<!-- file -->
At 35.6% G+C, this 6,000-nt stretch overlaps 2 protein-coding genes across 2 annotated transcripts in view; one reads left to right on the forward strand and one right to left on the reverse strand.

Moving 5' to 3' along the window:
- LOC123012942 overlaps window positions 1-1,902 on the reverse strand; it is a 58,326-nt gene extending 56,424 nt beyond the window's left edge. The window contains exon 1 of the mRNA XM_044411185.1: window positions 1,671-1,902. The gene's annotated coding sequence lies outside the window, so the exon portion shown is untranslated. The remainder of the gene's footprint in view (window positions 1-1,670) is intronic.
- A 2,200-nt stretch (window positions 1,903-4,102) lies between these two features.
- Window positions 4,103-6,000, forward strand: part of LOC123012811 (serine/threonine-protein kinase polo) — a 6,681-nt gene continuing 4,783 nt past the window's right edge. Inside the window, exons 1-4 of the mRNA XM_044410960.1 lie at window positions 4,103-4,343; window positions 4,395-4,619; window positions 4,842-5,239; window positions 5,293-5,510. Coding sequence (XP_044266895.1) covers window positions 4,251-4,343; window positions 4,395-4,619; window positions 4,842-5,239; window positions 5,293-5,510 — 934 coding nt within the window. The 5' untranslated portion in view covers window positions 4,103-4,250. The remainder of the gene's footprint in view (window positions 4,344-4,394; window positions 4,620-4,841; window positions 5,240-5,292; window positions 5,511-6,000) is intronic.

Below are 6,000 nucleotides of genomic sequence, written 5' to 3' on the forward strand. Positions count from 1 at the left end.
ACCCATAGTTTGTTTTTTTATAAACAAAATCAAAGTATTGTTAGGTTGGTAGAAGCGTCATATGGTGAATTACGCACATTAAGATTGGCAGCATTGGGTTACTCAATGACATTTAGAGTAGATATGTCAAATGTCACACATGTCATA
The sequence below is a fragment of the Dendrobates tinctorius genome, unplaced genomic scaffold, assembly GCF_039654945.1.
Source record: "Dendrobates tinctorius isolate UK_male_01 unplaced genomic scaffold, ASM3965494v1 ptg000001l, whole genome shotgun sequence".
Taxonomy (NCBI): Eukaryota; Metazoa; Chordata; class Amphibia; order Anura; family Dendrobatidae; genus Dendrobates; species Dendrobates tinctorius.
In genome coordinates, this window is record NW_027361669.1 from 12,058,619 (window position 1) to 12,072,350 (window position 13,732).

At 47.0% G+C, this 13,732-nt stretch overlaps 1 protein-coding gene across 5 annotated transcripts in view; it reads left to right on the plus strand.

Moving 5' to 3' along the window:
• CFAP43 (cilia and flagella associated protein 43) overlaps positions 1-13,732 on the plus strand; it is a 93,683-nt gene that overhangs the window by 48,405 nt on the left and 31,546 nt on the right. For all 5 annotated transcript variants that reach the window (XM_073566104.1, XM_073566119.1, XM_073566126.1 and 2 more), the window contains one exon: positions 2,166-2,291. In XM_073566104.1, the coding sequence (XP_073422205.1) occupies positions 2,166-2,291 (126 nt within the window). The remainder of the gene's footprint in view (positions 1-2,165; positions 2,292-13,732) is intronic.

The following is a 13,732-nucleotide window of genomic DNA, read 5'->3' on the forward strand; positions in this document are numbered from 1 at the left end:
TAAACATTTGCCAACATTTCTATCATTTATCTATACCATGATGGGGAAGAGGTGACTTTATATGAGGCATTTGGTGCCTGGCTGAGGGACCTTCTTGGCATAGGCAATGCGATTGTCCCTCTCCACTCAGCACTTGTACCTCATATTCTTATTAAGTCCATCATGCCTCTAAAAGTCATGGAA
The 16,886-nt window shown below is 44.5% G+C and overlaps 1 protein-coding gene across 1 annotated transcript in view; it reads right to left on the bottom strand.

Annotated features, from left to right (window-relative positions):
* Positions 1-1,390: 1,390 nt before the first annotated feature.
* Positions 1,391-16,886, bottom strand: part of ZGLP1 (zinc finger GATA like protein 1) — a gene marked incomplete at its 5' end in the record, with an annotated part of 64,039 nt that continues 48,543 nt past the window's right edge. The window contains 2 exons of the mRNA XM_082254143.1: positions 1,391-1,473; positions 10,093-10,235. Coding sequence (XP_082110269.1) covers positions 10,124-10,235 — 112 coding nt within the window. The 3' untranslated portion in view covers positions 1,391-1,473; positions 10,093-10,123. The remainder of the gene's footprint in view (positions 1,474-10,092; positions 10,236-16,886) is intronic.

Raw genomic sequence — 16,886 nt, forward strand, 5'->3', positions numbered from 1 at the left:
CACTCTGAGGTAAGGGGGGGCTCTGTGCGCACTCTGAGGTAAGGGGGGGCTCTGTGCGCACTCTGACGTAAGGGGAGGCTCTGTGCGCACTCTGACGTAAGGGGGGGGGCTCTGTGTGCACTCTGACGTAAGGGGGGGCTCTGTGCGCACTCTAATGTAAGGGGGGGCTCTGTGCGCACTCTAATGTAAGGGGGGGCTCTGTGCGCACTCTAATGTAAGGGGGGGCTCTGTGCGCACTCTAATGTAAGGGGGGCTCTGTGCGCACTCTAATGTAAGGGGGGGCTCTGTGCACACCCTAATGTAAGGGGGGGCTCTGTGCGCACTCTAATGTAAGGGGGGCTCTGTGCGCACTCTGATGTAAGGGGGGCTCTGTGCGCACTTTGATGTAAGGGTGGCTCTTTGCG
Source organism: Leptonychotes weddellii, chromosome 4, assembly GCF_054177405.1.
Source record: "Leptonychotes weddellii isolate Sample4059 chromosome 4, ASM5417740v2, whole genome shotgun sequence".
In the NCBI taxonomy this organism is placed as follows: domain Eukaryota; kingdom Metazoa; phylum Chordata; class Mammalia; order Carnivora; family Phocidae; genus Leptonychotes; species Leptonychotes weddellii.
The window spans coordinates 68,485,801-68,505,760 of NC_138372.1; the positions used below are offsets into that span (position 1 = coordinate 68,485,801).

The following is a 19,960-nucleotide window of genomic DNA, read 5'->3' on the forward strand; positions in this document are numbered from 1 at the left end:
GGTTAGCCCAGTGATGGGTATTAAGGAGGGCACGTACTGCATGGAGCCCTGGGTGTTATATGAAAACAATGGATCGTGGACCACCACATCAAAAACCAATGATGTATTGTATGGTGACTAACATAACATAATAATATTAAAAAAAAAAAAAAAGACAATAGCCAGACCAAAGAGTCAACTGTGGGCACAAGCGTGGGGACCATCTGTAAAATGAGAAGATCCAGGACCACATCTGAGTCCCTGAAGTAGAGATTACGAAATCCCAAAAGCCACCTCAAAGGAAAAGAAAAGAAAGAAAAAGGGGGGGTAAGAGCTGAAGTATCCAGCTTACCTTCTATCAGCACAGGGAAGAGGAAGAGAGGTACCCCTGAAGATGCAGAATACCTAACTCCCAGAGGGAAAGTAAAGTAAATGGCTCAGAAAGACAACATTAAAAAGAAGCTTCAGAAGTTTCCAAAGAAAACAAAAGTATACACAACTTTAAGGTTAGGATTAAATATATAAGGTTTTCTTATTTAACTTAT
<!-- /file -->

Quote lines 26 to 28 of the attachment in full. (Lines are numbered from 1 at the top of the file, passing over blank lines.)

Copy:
The window spans coordinates 68,485,801-68,505,760 of NC_138372.1; the positions used below are offsets into that span (position 1 = coordinate 68,485,801).

The following is a 19,960-nucleotide window of genomic DNA, read 5'->3' on the forward strand; positions in this document are numbered from 1 at the left end:
GGTTAGCCCAGTGATGGGTATTAAGGAGGGCACGTACTGCATGGAGCCCTGGGTGTTATATGAAAACAATGGATCGTGGACCACCACATCAAAAACCAATGATGTATTGTATGGTGACTAACATAACATAATAATATTAAAAAAAAAAAAAAAGACAATAGCCAGACCAAAGAGTCAACTGTGGGCACAAGCGTGGGGACCATCTGTAAAATGAGAAGATCCAGGACCACATCTGAGTCCCTGAAGTAGAGATTACGAAATCCCAAAAGCCACCTCAAAGGAAAAGAAAAGAAAGAAAAAGGGGGGGTAAGAGCTGAAGTATCCAGCTTACCTTCTATCAGCACAGGGAAGAGGAAGAGAGGTACCCCTGAAGATGCAGAATACCTAACTCCCAGAGGGAAAGTAAAGTAAATGGCTCAGAAAGACAACATTAAAAAGAAGCTTCAGAAGTTTCCAAAGAAAACAAAAGTATACACAACTTTAAGGTTAGGATTAAATATATAAGGTTTTCTTATTTAACTTAT